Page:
He takes his coffee plain, thanks, and hold the attitude

March 02, 2006|By KEVIN COWHERD

For as long as I've been swilling coffee, my philosophy on the stuff has remained constant: Give me regular joe for regular Joes.

I don't need all these fancy high-priced "specialty" coffees strong enough to leave you twitching at your work cubicle for a week.

Don't need no lattes, espressos, cappuccinos or frappuccinos.

Don't need no sleek plastic cups with little paper sleeves and space-age lids and little green emblems that feature the Goddess of Macchiato, or whoever she's supposed to be.

Don't need no stinkin' baristas, either.

(God, I'm getting so worked up, I'm channeling the Mexican bandit in The Treasure of the Sierra Madre!

(By the way, a barista, technically, is someone trained in preparing espresso, although in this country it's come to mean anyone who prepares and serves coffee drinks.

(Also, technically, I'd rather have my coffee prepared and served by a fat guy named Nick who's wearing a greasy apron and running a diner with a dozen 18-wheelers parked outside.)

Yep, just give me a basic cup of joe at a reasonable price and I'm a happy guy.

Give me your Folgers, your Maxwell House.

Give me your Nescafe and Taster's Choice and all the other tasty, unpretentious brands millions of Americans have enjoyed for years.

If there's an emblem on my Styrofoam cup, let it be of Juan Valdez and his mule -- assuming the longtime symbol of 100 percent Colombian joe hasn't ditched coffee-farming in favor of coca-growing and narco-trafficking.

But the problem is: It's getting harder and harder to find a basic cup of coffee at a decent price -- especially on the road.

Everywhere you look, convenience stores, minimarts, donut shops and fast-food joints are trotting out "gourmet coffees" designed to lure some of the same wild-eyed caffeine junkies who now get their daily fix at Starbucks.

Now, God help us, even McDonald's is getting into the act.

Yes, starting Monday, the fast-food empire will begin serving "premium roast" coffee, which is said to be richer and stronger and will come in a new plastic container complete with la-dee-da paper-sleeve and hip black lid.

At a McDonald's not far from my house, they've already tacked up the promotional banners ("Now Richer, Bolder Coffee") and distributed the counter literature heralding this great event.

"It's supposed to be pretty good, the new coffee," a woman who works there said.

"I like the swill you serve now," I told her.

"Me, too," she whispered. "I don't like Starbucks. Too strong."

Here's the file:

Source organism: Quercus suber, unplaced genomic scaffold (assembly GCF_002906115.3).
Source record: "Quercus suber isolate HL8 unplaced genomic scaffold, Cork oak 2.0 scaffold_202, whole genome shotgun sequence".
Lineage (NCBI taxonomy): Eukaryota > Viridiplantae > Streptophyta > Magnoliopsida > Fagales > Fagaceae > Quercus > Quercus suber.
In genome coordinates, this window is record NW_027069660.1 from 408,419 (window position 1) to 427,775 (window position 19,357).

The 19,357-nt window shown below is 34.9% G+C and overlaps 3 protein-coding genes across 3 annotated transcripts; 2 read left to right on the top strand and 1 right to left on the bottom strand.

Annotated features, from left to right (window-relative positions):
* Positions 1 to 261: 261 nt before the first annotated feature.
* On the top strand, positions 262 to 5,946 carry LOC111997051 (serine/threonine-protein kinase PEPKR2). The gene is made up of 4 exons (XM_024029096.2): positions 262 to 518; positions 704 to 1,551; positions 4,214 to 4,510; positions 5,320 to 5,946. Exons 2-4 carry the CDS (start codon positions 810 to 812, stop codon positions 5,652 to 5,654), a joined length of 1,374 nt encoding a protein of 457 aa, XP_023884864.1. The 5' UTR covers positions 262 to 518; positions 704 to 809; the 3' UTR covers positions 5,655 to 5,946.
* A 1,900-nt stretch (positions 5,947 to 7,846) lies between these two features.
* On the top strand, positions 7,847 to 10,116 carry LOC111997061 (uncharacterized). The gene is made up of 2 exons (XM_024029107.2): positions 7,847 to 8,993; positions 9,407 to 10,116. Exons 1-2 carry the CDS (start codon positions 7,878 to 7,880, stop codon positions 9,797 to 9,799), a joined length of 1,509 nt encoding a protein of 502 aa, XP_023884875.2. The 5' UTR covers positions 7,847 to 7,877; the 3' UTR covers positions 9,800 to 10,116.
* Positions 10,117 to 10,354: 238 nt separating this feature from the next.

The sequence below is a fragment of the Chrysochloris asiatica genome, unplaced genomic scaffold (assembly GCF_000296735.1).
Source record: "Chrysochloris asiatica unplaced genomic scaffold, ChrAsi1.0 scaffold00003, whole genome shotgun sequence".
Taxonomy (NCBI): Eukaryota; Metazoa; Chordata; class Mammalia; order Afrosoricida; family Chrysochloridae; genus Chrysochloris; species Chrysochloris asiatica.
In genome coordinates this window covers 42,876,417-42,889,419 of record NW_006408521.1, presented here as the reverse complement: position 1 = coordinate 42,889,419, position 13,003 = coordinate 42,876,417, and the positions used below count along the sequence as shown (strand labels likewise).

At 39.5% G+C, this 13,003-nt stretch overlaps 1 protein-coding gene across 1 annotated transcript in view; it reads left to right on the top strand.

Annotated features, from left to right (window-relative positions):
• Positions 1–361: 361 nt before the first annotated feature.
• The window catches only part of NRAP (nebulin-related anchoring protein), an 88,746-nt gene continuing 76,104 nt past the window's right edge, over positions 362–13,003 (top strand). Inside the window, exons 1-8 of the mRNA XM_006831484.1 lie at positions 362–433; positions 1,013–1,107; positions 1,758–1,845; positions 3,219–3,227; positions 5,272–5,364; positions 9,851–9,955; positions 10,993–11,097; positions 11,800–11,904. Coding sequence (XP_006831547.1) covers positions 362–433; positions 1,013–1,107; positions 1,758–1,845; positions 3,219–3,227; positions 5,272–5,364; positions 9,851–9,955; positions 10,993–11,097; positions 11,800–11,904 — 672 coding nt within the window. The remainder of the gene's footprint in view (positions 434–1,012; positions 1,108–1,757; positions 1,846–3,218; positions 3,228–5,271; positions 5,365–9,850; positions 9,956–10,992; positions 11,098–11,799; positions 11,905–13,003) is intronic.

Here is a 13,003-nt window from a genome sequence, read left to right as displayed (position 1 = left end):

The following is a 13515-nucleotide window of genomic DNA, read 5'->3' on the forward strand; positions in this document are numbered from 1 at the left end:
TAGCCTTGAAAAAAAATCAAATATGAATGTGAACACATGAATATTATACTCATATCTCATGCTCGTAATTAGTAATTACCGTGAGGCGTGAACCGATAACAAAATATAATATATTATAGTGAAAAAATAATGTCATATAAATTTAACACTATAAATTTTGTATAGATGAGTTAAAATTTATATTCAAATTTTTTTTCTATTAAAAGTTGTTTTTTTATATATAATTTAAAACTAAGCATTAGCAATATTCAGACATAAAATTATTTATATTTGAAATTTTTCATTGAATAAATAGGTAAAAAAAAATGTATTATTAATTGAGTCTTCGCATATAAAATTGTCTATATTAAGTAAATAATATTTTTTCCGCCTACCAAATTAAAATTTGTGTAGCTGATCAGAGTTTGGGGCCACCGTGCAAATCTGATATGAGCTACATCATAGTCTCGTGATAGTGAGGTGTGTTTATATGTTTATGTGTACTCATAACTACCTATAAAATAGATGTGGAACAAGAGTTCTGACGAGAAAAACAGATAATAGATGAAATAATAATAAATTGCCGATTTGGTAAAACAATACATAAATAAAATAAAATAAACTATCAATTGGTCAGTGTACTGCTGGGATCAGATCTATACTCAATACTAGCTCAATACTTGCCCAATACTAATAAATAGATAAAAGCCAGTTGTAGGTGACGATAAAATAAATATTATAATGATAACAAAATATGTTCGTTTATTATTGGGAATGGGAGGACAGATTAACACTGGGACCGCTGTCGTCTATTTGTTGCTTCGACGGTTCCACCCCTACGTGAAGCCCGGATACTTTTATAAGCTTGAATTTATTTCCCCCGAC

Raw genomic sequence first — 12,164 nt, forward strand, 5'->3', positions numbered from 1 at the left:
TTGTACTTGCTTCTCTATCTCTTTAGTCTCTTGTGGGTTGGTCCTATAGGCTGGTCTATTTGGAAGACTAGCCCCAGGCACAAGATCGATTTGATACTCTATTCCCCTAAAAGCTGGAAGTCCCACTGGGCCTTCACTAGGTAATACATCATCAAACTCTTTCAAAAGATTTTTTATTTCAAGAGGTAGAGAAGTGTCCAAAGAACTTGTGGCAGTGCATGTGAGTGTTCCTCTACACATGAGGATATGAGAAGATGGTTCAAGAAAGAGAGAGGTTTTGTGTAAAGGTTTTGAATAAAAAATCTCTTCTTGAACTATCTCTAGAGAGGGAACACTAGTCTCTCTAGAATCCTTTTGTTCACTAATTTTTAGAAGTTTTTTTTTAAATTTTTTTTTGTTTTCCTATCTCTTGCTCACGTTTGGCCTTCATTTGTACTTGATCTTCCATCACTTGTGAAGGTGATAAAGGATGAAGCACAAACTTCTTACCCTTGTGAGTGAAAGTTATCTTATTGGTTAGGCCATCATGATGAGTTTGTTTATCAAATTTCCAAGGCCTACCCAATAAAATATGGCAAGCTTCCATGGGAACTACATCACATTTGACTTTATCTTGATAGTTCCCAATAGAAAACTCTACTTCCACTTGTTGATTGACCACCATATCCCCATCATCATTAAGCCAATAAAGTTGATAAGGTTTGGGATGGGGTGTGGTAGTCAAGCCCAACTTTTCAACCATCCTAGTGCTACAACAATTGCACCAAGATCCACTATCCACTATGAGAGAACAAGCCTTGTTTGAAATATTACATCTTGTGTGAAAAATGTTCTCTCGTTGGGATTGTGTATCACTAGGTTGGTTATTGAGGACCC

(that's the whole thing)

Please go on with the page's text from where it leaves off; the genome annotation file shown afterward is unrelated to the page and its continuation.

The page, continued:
For a few minutes, standing next to a cardboard cutout of Ronald McDonald, we bonded over our mutual dislike of Starbucks.

It was like something out of a movie.

It was two strangers clinging to their sanity in a crazy, mixed-up world, where even what kind of coffee you drink becomes this politicized statement of ... OK, forget all that for a moment.

Look, I've got to get something off my chest here.

You know what ticks me off most about Starbucks?

It's not the whole We-Know-Coffee-Like-No-One-Else-mentality it cultivates so aggressively.

It's not the supercilious attitude of some of the employees, who act like they've been sent down from Great Coffee Heaven to educate the heathens.

It's not even the smug Mission Statement on the company's Web site and the self-congratulatory "green" stance it trumpets at all times. ("From promoting conservation in coffee-growing countries to recycling, Starbucks is committed to contributing positively to the environment," it says on the Web site.)

It's that they still use those pretentious terms tall, grande and venti for small, medium and large coffees.

When is this nonsense going to end?

I figured once they got big enough -- what are there, about 180 million Starbucks in this country alone? Twenty on each block? -- they'd lose this ridiculous affectation and go back to using basic English terms.

But, no. Nothing's changed.

I promise you, not even if I hadn't had a cup of coffee in a month and was now suffering pounding withdrawal headaches and uncontrollable shaking and blurred vision, would I ever walk into a Starbucks and say: "Give me a venti French Roast."

You don't have to worry about that at McDonald's, I might add.

You ask for a medium coffee, you get a medium coffee.

No one stares at you for several seconds and lets out a low whistle of frustration and says: "You mean a grande?"

That better not change when McDonald's rolls out its new coffee, either.

'Cause we don't need no stinkin' grande, either.


To listen to podcasts featuring Kevin Cowherd, go to baltimoresun.com/cowherd.

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